David Bourget (Western Ontario)
David Chalmers (ANU, NYU)
Rafael De Clercq
Jack Alan Reynolds
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Poiesis and Praxis 5 (3-4):193-209 (2008)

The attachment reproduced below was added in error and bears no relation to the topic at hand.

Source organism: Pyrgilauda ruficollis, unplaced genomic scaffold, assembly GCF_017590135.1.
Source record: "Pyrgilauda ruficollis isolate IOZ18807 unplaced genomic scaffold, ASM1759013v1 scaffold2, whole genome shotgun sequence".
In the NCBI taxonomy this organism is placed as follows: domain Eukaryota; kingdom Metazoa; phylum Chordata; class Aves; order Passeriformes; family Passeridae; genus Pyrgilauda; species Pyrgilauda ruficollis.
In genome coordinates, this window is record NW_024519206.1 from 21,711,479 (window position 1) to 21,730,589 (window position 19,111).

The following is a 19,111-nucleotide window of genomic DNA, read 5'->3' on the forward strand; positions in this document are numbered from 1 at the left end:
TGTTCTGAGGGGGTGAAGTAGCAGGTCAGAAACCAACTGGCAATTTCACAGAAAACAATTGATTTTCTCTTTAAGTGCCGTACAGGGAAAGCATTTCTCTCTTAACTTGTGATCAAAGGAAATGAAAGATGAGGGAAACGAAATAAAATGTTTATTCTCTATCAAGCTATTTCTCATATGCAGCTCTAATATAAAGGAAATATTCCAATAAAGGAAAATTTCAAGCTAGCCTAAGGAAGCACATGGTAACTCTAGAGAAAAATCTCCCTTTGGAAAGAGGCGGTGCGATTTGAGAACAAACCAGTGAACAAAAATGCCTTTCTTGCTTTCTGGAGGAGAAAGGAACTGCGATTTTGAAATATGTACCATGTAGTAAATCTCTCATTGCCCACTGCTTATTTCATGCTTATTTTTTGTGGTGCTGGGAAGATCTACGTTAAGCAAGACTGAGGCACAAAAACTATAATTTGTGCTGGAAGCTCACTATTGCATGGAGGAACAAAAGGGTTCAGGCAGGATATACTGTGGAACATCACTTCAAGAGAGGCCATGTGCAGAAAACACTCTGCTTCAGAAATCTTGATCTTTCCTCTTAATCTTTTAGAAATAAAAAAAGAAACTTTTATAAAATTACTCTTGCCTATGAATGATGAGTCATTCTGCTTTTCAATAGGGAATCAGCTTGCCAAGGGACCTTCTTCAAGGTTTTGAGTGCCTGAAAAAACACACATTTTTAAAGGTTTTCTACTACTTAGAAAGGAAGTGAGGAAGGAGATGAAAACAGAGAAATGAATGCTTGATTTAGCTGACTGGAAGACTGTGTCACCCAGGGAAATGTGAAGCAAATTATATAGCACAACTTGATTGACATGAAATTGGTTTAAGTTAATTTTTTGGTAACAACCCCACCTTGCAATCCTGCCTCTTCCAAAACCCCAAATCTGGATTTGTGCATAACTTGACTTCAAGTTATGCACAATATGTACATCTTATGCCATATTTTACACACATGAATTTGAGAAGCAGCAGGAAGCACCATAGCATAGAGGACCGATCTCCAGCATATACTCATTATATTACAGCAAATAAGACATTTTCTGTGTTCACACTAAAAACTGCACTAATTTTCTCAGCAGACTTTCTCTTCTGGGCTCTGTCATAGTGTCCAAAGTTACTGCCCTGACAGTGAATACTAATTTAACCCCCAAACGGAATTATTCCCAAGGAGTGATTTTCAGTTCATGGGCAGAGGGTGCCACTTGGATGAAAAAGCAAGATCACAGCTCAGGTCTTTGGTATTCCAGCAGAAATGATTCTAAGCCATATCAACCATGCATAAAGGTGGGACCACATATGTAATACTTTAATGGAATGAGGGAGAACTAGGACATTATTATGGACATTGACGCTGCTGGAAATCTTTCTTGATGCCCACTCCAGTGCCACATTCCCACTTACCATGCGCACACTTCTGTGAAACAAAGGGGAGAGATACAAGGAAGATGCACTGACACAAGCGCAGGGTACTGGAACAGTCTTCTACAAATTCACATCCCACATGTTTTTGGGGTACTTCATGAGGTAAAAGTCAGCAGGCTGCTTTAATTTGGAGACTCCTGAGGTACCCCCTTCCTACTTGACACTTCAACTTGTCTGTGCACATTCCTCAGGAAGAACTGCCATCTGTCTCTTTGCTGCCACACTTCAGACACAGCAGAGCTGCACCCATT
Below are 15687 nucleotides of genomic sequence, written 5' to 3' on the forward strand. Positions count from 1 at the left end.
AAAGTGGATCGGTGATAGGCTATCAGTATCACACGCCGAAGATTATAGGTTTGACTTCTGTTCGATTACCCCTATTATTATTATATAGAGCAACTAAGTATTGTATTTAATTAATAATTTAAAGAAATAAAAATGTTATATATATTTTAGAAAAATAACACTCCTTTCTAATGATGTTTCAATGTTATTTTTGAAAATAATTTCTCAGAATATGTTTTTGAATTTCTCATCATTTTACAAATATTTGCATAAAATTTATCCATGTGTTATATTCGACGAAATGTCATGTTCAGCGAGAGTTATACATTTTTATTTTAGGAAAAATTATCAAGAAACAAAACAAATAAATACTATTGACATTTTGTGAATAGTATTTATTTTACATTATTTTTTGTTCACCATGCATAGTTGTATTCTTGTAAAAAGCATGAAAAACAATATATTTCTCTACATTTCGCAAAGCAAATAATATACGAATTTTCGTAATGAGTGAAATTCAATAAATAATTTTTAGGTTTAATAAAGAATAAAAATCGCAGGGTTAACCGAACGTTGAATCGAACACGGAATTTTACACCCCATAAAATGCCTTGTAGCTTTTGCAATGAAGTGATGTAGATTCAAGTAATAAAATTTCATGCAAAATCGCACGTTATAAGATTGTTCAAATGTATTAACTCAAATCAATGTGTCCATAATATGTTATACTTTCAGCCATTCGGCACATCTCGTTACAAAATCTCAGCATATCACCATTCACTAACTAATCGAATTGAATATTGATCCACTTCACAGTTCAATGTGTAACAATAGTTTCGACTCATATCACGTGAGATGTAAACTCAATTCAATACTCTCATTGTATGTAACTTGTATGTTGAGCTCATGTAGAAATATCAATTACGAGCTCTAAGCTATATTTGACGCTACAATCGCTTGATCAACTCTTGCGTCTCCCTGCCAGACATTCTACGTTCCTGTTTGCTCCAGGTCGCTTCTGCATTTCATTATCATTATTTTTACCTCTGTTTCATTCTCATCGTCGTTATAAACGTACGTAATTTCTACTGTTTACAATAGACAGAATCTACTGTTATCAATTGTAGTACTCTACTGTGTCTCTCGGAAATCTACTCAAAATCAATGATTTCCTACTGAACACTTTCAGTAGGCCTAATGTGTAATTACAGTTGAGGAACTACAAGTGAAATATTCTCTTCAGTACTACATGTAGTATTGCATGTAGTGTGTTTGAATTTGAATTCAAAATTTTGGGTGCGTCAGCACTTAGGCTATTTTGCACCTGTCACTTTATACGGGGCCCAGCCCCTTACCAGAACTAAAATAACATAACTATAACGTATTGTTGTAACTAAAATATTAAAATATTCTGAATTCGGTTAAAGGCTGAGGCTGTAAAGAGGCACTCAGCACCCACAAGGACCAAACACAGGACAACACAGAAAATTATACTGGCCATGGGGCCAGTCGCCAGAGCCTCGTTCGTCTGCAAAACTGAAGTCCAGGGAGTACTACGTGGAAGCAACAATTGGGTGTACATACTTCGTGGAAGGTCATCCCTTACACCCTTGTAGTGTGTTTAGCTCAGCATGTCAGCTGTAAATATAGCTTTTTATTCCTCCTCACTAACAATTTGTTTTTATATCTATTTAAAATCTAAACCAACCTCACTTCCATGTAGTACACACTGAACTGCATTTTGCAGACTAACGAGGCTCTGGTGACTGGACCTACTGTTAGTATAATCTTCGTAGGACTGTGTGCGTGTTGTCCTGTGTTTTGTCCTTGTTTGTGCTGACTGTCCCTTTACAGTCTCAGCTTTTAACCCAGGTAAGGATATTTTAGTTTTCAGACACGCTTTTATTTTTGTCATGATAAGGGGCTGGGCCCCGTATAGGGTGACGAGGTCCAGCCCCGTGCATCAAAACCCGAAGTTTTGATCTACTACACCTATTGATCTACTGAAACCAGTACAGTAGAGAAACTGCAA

In the history of genetics, the information-theoretical description of the gene, beginning in the early 1960s, had a significant effect on the concept of the gene. Information is a highly complex metaphor which is applicable in view of the description of substances, processes, and spatio-temporal organisation. Thus, information can be understood as a functional particle of many different language games (some of them belonging to subdisciplines of genetics, as the biochemical language game, some of them belonging to linguistics and informatics). It is this wide covering of different language games that justifies the common description of genes x, y, z as containing information for the phenotypic traits X, Y, Z (or the genome as storage for the information of a whole organism). However, if information is taken as the explanans and phenotypic traits or organisms as the explananda, then a description of the explanandum is of prior importance before the explanans can be characterised. This way of thinking could be useful for future discussions on the strikingly dominant information -metaphor, and the different gene concepts as well. The article illustrates this in two steps. First, a condensed overview on the history of genetics is given, which can be divided into three parts: (1) genetics without genes, (2) genetics with genes, but without information, (3) genetics with genes and information. It is assumed that this provides not only some historical knowledge about the origin of genetics and the introduction of technical terms, but offers at least preliminary insight into the methodological structure of genetic descriptions. In a second step, we redraw Spemannâs disturbation experiments to discuss our thesis that genetic information is not a natural entity, but part of a causality-language game which is secondarily added to the descriptions of interventionalistic practices, viz. experimental approaches
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